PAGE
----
29. By cardsalltheway on Apr 10, 2011 | Reply

    I heard Kerry Rhodes is/was playing catch with Tom Brady, do you know why he’s not playing with J. Skelton? Or, who else is playing with others? Maybe since Ken W. has not named “Our Guy” this year nobody wants to play with each other.

  30. By Darren Urban on Apr 11, 2011 | Reply

    cardscalltheway —

    RE: Rhodes

    Rhodes has worked out in L.A. with guys like Brady and Leinart for years.

    I didn’t see that tweet. I know Fitz tweeted about getting in a workout, but he doesn’t say with who (if anyone).

  31. By cardsalltheway on Apr 10, 2011 | Reply

    Supposedly, K. Rhodes tweeted that information, any other Cardinal tweets you know about?

  32. By John on Apr 10, 2011 | Reply

    It’s funny how people talk about the defense or who didnt tackle who on the return on that play. The 2 errors of that play were 1.) the play called, which was the most moronic play-call in history and 2.) Kurt Warner throwing it right to the guy. It was handed to them on a silver platter, I honestly didnt blame anyone for not tackling him, it was just that ridiculous.

  33. By Darren Urban on Apr 11, 2011 | Reply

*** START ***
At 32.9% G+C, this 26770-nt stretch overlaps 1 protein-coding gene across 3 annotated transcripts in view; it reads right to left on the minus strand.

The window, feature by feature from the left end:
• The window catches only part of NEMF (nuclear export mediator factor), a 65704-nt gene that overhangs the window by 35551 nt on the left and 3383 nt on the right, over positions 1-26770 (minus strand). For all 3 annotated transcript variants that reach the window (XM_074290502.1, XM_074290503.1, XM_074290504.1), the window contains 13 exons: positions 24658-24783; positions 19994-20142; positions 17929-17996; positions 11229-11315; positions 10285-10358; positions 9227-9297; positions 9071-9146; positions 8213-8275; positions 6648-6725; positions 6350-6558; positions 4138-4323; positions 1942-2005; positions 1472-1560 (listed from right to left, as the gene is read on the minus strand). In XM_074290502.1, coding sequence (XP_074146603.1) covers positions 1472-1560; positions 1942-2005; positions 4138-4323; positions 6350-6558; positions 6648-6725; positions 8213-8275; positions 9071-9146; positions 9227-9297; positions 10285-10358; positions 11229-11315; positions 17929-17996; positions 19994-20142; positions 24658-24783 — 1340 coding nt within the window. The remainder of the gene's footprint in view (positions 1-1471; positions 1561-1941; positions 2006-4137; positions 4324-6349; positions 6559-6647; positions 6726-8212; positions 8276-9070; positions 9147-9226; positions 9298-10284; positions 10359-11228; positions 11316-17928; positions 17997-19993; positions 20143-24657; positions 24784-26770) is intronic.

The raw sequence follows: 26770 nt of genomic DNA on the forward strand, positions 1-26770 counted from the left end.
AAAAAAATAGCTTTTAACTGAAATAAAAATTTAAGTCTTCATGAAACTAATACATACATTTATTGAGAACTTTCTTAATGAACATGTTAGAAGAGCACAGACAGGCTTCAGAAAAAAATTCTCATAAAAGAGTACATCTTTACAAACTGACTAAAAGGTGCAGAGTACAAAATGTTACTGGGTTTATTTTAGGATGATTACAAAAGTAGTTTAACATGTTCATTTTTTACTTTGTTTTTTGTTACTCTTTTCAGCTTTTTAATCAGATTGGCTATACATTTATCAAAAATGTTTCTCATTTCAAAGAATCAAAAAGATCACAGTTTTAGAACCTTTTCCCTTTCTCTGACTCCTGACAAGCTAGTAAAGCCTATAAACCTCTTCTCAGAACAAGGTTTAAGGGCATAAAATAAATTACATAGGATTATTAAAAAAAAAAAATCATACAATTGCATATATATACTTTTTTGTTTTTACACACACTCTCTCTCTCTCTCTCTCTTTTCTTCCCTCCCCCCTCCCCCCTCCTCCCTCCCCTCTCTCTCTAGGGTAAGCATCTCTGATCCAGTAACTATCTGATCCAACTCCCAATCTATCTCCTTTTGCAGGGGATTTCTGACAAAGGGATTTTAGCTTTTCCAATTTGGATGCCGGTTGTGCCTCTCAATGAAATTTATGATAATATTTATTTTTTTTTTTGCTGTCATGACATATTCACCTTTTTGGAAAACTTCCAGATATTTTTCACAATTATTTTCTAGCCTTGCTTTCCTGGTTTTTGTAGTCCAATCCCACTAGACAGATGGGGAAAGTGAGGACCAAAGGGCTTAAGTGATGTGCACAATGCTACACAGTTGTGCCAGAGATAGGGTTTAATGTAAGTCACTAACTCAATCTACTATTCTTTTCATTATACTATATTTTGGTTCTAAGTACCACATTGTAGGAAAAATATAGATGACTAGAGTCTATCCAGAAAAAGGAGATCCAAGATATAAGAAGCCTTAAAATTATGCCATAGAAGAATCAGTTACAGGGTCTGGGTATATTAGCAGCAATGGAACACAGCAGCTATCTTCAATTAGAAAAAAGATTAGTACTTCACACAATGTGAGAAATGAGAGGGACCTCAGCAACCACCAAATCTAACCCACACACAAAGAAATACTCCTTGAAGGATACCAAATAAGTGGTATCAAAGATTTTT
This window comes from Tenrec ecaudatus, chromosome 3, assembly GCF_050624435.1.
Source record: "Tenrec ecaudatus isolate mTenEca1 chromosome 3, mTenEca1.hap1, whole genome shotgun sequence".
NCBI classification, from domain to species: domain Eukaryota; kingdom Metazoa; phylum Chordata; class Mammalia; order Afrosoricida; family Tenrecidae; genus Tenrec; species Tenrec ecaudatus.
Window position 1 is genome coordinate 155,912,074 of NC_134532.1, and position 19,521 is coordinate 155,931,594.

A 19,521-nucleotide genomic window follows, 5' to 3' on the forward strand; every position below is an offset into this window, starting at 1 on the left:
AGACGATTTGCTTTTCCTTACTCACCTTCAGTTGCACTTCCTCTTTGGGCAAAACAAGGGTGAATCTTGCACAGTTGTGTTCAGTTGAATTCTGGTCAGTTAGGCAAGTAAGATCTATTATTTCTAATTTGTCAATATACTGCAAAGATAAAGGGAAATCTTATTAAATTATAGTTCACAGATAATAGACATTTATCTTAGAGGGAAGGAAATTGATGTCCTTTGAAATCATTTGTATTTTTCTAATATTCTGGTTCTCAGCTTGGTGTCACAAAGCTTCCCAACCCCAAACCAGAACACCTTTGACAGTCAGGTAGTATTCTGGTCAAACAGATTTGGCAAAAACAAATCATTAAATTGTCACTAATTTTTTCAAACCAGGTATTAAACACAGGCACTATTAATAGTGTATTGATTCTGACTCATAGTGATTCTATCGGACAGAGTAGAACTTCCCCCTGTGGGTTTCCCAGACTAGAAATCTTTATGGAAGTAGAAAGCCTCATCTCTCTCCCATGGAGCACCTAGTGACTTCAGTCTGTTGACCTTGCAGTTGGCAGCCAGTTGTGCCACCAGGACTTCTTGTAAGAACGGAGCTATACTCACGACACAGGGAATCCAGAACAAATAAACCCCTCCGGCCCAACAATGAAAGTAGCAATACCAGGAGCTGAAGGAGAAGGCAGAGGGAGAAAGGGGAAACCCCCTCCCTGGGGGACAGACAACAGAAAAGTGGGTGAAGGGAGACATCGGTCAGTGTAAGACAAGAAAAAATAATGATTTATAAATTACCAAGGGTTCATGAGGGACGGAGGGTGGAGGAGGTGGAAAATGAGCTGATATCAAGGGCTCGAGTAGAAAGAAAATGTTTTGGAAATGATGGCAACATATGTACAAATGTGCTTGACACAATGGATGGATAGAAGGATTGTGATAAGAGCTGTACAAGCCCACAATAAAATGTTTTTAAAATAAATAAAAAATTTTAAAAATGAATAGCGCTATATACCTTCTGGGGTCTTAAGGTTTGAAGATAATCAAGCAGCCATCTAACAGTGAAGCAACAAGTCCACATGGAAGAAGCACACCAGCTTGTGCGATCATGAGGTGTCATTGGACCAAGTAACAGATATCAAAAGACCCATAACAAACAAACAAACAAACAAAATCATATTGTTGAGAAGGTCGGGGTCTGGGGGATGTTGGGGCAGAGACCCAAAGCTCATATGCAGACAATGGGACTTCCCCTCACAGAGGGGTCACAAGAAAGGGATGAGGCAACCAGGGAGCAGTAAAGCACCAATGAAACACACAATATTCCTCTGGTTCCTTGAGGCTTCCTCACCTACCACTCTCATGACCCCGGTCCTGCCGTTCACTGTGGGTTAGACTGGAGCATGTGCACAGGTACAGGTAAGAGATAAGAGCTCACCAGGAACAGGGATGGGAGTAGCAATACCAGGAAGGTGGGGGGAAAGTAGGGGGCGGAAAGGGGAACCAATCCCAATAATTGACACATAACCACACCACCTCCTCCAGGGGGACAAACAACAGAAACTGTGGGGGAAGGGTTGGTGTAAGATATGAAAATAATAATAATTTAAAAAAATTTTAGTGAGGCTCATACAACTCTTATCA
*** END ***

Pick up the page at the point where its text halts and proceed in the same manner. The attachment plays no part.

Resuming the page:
John —

    RE: Playcall

    You are not the first person to complain about the playcall. But explain this to me — you or anyone else: Horton himself said it was the perfect play call for that defense, and what ruined it was Harrison freelancing on his own and not blitzing. I’m not sure how the playcall can be ripped when it was the right one for the defense?

    Sometimes, guys just make plays.

  34. By drummer-1 on Apr 11, 2011 | Reply

    I tthink it was a great call, some fans wanted Ken W. to run the ball,but if you only have 18 sec. left on the clock no timeouts you pass the ball. the correct call, just a better defensive play. Like i said in an earlier post anything thats goes wrong witha play or with the team it’s going to be Whiz fault. I can’t figure out the dislike for coach Whiz…

  35. By jocards on Apr 11, 2011 | Reply

    @ drummer-1

    Folks react in all sorts of ways to a 5 win season but one of them is to rip the coach. I’ll admit that I didn’t think the QB situation was handled correctly in the preseason but I believe the backslide on the field we saw was largely due to the players we lost in the off season (Warner, Dansby, Boldin…mostly Warner) and a general lack of execution on the part of the entire team. Don’t get me wrong, I do not believe that coach Whisenhunt had his best year coaching last season but I tend to place more blame on the guys that were actually on the field. With that said I think every coach and every player needs to be better than they were last season.

  36. By cardsalltheway on Apr 12, 2011 | Reply

    You’re getting good at that talking to the stuff:)

  37. By Darren Urban on Apr 12, 2011 | Reply

    cardsalltheway —

    RE: TV stuff

    Hey, the more you can do, right?